You also get useful features like voice search through the Roku remote. Simply speak the name of a movie, show, actor or director and Roku will find it. If you have a separate Alexa or Google Assistant device, you can use it to launch apps and control the TV hands-free. The 8 Series takes voice control a step further with far-field mics built into the TV, allowing truly hands-free voice commands without any additional devices needed.

One advantage of Roku TVs like the TCL 8 Series and 6 Series is how frequently they receive updates. Roku continually adds new features, apps, and performance improvements throughout the life of the TV. So you can buy one knowing it will keep getting better over time.

When it comes to audio, there‘s a clear difference between the TCL 8 Series and 6 Series. As the premium model, the 8 Series boasts an advanced built-in speaker system. It has four front-firing drivers (two tweeters and two woofers) powered by 60 watts. More impressively, it supports Dolby Atmos 3D surround sound processing for a more immersive audio experience with compatible content.

The 6 Series has a more standard TV speaker setup. TCL doesn‘t specify the wattage but it likely falls in the 15-20W range common for mainstream TVs. The audio is decent with clear dialogue, but lacks the dynamic range and simulated surround of the 8 Series.

Honestly, neither series is going to rival a good soundbar or surround sound system. But if you value simplified setup and don‘t want to connect external audio gear, the 8 Series will get you better sound. That said, I recommend most people plan on pairing a soundbar or speakers with either of these TVs if you really want an audio experience to match the stellar picture.

Design and Build Quality
As you would hope given the price difference, the TCL 8 Series feels a clear step up in design and build quality compared to the 6 Series. The 8 Series has an understated, modern aesthetic with an edge-to-edge glass panel and impossibly thin bezels. A slim metal band wraps around theTV for an elegant, premium look. There‘s a bit of a "chin" below the screen that houses the far-field mics and front-firing speakers.

The 6 Series sticks with a plastic construction but still feels solidly made. The bezels are slightly thicker than the 8 Series but still impressively slim. Both TVs adopt a similar center stand design, with angled metal feet that provide stable support while being unobtrusive.

The 8 Series has a unique "ribbon" style metal cable management channel on the back to help hide your HDMI and power cables for a cleaner look. It also has a built-in cable cozy to keep things tidy. On the 6 Series you get simple clips to help route your cables.

At 2.7" deep, the 75" 8 Series is slimmer than the 2.8" of the 75" 6 Series. However, both are still quite chunky compared to some premium LED TVs and certainly OLED models. This is understandable given the more complex full-array backlights used by both series.

On the connectivity front, both the TCL 8 Series and 6 Series are very well equipped. The 8 Series has a total of 4 HDMI ports (1 eARC), all of which support HDMI 2.1 features like ALLM and VRR at 4K 120Hz. You also get a USB 3.0 port, Ethernet jack, RF input, optical digital audio output, and a headphone jack.

The 6 Series matches the 8 Series with 4 HDMI ports (1 eARC). However, only 2 of the ports are HDMI 2.1 capable. This means you can still connect devices like a PS5, Xbox Series X, and a high-end PC, but only 2 of them will support the full suite of HDMI 2.1 features. Rounding out the connections are a USB 2.0 port, Ethernet, RF input, optical audio out, and a headphone jack.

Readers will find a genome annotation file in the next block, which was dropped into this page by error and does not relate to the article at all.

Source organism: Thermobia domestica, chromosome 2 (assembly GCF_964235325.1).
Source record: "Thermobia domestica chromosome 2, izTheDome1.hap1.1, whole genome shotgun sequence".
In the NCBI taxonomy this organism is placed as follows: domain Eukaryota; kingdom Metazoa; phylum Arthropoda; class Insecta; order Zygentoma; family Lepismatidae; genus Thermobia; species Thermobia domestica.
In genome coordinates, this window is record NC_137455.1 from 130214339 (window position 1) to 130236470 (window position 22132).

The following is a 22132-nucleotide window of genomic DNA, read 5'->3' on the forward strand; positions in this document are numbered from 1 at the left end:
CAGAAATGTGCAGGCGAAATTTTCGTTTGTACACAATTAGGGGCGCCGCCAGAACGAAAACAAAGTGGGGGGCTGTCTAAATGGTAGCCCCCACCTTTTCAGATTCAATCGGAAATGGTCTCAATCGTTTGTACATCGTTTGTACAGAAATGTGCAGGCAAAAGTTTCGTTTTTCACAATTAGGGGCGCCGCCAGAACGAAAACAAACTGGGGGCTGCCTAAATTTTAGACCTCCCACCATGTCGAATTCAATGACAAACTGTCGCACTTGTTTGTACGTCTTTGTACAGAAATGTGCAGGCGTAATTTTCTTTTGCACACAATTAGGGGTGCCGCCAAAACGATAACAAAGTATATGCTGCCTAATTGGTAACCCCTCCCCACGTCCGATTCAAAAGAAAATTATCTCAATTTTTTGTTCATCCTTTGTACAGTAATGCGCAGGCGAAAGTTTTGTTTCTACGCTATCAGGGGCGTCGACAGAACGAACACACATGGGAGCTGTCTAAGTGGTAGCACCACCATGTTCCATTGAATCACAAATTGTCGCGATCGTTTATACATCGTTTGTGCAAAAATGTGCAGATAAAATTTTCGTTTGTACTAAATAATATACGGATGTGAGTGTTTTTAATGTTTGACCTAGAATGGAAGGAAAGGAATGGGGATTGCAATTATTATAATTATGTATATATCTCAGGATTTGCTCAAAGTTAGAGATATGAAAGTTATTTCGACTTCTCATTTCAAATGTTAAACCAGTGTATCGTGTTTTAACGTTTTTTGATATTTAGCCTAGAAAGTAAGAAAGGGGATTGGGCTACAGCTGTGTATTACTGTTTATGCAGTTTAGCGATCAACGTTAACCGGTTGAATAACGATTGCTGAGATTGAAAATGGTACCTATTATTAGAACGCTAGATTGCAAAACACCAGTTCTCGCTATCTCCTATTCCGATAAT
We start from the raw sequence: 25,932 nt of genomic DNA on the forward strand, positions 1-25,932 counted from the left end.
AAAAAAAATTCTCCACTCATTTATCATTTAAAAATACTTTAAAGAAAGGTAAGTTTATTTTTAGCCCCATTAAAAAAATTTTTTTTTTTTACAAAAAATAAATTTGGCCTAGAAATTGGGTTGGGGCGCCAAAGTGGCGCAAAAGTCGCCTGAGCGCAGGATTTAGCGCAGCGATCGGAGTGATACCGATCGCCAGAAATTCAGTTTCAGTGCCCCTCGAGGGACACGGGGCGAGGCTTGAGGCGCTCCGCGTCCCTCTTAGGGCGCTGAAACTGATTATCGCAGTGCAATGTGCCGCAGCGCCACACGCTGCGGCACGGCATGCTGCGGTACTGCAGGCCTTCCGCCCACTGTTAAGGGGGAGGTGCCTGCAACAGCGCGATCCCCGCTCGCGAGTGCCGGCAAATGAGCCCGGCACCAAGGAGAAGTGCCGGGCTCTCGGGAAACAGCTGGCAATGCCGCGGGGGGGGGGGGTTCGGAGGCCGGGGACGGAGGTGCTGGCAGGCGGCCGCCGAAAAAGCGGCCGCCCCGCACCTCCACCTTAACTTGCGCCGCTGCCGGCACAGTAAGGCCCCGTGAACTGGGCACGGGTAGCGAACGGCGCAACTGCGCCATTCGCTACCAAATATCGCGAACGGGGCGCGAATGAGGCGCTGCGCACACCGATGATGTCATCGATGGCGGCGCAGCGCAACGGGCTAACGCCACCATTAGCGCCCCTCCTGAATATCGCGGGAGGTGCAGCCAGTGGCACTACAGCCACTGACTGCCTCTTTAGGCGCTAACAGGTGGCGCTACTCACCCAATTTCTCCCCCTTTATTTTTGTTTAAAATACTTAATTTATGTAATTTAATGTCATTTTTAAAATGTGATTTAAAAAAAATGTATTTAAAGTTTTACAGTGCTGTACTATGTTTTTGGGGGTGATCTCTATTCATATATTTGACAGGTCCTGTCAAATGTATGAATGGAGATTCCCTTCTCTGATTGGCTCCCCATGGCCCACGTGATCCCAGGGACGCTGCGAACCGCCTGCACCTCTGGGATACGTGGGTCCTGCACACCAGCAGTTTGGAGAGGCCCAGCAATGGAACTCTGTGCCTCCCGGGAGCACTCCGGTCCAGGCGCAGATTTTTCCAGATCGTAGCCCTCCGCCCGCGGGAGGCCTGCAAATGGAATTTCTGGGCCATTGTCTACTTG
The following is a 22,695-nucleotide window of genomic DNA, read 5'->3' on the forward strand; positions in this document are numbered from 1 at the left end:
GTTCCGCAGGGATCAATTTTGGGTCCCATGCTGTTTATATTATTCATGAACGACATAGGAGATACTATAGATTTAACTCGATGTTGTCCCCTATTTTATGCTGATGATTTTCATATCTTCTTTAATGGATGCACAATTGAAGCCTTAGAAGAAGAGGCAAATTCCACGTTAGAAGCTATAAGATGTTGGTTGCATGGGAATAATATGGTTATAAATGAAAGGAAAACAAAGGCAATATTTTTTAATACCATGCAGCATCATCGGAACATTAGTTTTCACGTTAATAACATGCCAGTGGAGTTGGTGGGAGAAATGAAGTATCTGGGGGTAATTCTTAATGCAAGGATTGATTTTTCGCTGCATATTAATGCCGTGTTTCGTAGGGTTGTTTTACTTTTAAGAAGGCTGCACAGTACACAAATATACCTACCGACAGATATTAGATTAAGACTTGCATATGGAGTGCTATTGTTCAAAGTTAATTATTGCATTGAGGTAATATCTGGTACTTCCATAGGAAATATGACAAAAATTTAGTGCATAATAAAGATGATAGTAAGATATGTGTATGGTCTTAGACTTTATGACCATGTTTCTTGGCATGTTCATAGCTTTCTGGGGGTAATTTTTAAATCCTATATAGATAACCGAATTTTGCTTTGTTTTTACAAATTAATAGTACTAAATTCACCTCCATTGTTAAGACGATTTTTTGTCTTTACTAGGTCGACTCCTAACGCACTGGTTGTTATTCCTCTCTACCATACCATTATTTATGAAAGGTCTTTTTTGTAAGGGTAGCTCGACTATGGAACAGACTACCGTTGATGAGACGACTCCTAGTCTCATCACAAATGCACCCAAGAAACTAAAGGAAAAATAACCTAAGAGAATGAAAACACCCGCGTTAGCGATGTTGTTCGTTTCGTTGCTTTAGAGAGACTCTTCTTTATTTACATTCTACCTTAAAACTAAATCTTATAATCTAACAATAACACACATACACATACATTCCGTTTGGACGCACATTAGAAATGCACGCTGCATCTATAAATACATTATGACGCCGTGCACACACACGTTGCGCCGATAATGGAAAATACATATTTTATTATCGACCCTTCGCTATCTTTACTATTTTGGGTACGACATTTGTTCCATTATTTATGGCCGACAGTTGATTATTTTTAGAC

For wireless connectivity, both series support dual-band 802.11ac Wi-Fi and Bluetooth. This allows you to use the Roku app on your phone for easy content sharing and voice search.

Price and Value
Finally, let‘s talk about price and value. There‘s no question the TCL 8 Series commands a premium, with the 65" selling for around $1,800 and the 75" close to $3,000. You‘re paying for top-of-the-line picture quality with Mini-LED, more powerful audio, sleeker design, and a higher-end LCD panel.

Compare that to the TCL 6 Series which offers significant savings. The 55" model starts under $700, with the 65" around $900 and the 75" at $1,400. That‘s roughly half the price of the 8 Series. When you consider the 6 Series‘ quantum dot color, Mini-LED backlight, HDMI 2.1, and THX Game Mode, it‘s an incredible value that‘s hard to beat.

So Which TCL Series Should You Buy?
This brings us to the ultimate question – which TCL TV series is right for you? Here are my recommendations:

If you‘re a home theater enthusiast willing to invest in the best of the best, the TCL 8 Series is a compelling choice. It‘s bright Mini-LED backlight and uncompromising contrast make for an incredible HDR viewing experience that rivals OLED. The powerful built-in audio and premium design are icing on the cake.

For most people, however, I think the TCL 6 Series hits the sweet spot between performance and price. It delivers a top-tier 4K HDR picture with quantum dot color and Mini-LED for a price that seriously undercuts the competition. Gamers will love the HDMI 2.1 support and THX Game Mode. Unless you‘re putting the TV in a dedicated home theater room and willing to pay a hefty premium, the 6 Series is the better value.

Sports fans and gamers who want the smoothest motion should favor the 8 Series and 6 Series over cheaper TCL models, since they have true 120Hz panels. Also, if you‘re sensitive to "dirty screen effect" or gray uniformity issues, the 8 Series and 6 Series use higher-grade LCD panels that exhibit cleaner, more consistent screens.

On the flip side, if you don‘t need 120Hz or advanced gaming features, you can save even more money with TCL‘s 5 Series. It still delivers a great 4K HDR picture, just with a 60Hz panel and standard LED backlight instead of Mini-LED. It‘s available in smaller sizes too, starting at 50".

Ultimately, I don‘t think you can go wrong with either the TCL 8 Series or 6 Series. Having extensively tested and reviewed both, I‘m continually impressed by the picture quality and user experience they offer for the money. TCL has established itself as one of the best TV brands by focusing on the features that really matter to home theater fans and gamers.

That said, the 6 Series is probably the best choice for the vast majority of people. It delivers close to 8 Series picture quality and more features than most people will ever need for hundreds less. If you‘ve been looking to upgrade to a gorgeous 4K HDR smart TV and have a budget between $600 and $1,500, you‘ll be thrilled with the TCL 6 Series.